by ABC6 Chief Political Reporter Mark Curtis
(Providence, Rhode Island) – There was a lot going on this week in the world of politics and not all of it was going on in the halls of Congress or the U.S. Supreme Court. Indeed, some of the politics was playing out in the most unusual of places. Here are my weekly political observations:
"The Politics of Paula Deen" – The Southern cook has lost virtually every sponsorship, business venture and TV show over her admission that she used a racial slur some thirty years ago. At last count, she's lost as estimated $10 million dollars in the span of one week. So as the press, public and pundits continue to pile on, how much, is too much? It's starting to seem like over kill, especially for someone who has apologized over and over again. But it's also a hot political topic with fierce opinions all around.
"Politics Makes for Strange Bedfellows" – That old saying rings true this week, as two people have raised eyebrows by coming to Deen's defense - former President Jimmy Carter and Reverend Jesse Jackson. Carter, who is a fellow Georgian and a friend of Deen's, said, "I think she has been punished, perhaps overly severely, for her honesty in admitting it and for the use of the word in the distant past. She's apologized profusely." Jackson said Deen should not be made the "sacrificial lamb" over racial conflict and he sent out a message on Twitter saying, "Let's redeem Paula Deen, she should not be destroyed." While people may be surprised at both Carter and Jackson, they – like Deen – actually grew up in the Deep South and know the era of racial intolerance, and the era of healing and acceptance that followed it, first hand. This isn't just context or theory for them; they actually lived it.
"To Tell the Truth" – I have read dozens of posts and comments on blogs and news articles over the past week and the most repeated opinion was that Paula Deen could have avoided all this turmoil, by lying and not making the admission, even though she was under oath in a legal case. One commenter known as Mission_Man7 said the following on CNN's website: "Important lesson here: never tell the truth about anything negative in your past, no matter how long ago it was nor how trivial it was. Society functions much better if we all operate as hypocrites and liars - no sense in being able to believe anything anyone says, eh?" Again, I was stunned by how many people suggested she just could have simply dodged the controversy by lying. It's a lot to ponder.
"To Err is Human; To Forgive Divine" – We'll give the last word on this subject to the man that Paula Deen referred to when she used the racial epithet. "Inside Edition" tracked down convicted bank robber Eugene Thomas King, Jr. He says he's turned his life around after serving prison time for robbing then-bank teller Paula Deen at gunpoint. King said, "I really feel for her. She's being persecuted because of that one little mistake in her judgment. She was acting out of anger. . . I regret that I pointed a gun at her and I wish there was a way to take it back." My guess is that Reverend Jackson's admonition that Deen be "redeemed, not destroyed," would have applied to King 30 years ago, as well.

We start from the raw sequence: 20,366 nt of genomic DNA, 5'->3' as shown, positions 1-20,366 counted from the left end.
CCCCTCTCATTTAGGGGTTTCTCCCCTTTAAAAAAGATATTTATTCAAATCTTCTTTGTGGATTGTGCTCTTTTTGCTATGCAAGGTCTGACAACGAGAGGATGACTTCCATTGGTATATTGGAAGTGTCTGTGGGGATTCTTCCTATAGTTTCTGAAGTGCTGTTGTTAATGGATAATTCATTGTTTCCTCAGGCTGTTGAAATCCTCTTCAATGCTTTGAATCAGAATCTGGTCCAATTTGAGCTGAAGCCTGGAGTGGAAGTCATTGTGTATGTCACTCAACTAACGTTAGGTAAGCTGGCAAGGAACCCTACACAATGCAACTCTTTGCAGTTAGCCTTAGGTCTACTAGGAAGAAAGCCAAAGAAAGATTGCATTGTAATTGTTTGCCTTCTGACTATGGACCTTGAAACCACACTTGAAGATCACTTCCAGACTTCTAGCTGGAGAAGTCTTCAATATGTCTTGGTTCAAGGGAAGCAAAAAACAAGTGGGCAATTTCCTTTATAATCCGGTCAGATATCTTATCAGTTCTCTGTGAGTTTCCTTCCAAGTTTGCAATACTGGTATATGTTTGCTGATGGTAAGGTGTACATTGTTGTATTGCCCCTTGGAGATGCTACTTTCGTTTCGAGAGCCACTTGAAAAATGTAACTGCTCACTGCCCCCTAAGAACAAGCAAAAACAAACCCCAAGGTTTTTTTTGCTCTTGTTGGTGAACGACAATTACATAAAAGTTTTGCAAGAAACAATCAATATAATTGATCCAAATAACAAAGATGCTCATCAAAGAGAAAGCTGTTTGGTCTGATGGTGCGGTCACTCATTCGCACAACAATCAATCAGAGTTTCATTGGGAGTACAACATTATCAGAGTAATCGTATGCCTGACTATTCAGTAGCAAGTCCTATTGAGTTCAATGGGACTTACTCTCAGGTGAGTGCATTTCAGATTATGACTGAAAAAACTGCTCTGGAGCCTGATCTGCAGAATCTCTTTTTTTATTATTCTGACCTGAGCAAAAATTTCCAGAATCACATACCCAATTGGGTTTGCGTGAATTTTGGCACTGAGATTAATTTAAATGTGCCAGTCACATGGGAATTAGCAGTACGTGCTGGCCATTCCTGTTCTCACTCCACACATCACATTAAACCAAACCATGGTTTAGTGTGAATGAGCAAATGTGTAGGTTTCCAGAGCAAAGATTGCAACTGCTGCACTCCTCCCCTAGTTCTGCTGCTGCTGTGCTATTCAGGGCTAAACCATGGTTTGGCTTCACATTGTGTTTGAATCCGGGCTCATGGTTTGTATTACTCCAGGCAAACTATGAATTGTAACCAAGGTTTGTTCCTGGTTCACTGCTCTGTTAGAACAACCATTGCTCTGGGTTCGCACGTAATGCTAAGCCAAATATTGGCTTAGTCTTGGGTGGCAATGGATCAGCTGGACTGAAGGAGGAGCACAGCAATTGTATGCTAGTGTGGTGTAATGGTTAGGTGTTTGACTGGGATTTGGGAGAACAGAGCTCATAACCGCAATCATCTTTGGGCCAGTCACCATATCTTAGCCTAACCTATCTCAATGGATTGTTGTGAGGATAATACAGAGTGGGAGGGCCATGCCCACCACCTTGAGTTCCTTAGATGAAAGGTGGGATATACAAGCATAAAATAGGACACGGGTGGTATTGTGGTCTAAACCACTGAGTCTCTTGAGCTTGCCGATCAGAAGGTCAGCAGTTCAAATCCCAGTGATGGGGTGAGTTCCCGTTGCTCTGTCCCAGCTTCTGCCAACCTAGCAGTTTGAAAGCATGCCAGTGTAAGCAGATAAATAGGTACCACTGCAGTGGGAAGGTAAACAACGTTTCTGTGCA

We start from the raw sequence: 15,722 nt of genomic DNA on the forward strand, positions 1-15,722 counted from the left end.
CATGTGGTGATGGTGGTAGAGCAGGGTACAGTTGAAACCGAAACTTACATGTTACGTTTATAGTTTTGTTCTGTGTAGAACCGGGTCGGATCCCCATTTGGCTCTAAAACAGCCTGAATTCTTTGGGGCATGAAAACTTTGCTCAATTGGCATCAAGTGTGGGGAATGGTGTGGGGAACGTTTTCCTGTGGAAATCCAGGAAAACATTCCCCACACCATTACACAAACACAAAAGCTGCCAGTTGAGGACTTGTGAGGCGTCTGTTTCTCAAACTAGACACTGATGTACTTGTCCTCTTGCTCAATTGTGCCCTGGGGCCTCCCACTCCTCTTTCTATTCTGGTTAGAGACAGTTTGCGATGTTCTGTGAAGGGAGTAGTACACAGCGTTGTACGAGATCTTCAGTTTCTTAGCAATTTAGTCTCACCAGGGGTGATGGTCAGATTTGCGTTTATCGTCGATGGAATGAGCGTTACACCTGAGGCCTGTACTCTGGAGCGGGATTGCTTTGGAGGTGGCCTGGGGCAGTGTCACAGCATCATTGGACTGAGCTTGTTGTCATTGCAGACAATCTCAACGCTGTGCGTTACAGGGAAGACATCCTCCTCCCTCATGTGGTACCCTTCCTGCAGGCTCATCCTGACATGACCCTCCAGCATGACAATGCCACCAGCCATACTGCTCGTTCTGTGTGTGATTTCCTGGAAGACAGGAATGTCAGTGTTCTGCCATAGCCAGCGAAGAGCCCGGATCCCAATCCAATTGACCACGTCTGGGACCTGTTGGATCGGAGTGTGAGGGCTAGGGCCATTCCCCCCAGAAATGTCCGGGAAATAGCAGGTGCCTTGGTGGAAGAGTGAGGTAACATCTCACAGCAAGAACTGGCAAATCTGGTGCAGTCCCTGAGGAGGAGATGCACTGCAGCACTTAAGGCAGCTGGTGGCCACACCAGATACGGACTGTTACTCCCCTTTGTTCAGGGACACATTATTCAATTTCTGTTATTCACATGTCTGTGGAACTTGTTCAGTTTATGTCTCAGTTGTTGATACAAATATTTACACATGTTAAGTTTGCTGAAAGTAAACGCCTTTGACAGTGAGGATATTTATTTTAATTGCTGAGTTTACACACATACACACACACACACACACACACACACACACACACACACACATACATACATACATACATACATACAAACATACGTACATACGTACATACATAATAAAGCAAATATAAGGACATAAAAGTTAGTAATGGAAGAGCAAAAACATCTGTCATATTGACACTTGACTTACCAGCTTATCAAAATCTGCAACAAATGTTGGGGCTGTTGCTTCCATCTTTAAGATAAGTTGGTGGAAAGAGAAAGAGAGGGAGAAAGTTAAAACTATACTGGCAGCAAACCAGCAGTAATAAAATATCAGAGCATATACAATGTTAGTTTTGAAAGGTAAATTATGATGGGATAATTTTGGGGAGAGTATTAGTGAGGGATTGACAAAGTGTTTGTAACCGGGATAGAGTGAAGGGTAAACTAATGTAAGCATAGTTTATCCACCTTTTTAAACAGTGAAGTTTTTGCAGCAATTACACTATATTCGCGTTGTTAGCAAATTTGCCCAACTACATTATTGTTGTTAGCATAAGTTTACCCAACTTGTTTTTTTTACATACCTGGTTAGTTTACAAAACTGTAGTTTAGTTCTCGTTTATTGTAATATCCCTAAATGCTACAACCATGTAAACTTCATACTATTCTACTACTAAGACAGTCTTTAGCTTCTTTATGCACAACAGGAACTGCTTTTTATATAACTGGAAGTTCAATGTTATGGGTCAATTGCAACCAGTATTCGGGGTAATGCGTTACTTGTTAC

"Border Battle" – On to other issues now. The Senate voted this week 68 to 32, to pass an immigration reform bill. The prospects in the House are far less certain. House Speaker John Boehner has promised not to bring the measure to a floor vote unless the majority of his Republican caucus approves the bill. So, there are literally two votes needed in the House to make it happen. I have never seen this happen in all my years of covering politics and wonder if it will set a dangerous precedent. The Republicans currently hold a 234 to 201 majority, so instead of Democrats theoretically needing just 17 Republicans to join with them to pass the bill, they would need 117. This is going to be fascinating to watch. Immigration reform may be the only potentially major legislative accomplishment of President Obama's second term. So a lot of this may be about politics; not policy.
"Marriage Equality?" – The U.S. Supreme Court may have overturned the Defense of Marriage Act and California's Proposition 8 this past week, but there is still a lack of clarity on where the same-sex marriage issue will settle in this country. With 28 states banning the practice; 12 states legalizing it; and 10 with a mix of policies, the future is anything but clear. What, for example happens to a gay couple that marries legally in Massachusetts, then moves to Wisconsin where same-sex marriage is banned? What if they now want to divorce? With 120,000 same gender couples now legally married in the U.S. – and the marriage failure rate near 50 percent – the above scenario will happen. So, the Supreme Court is not done with this issue yet.
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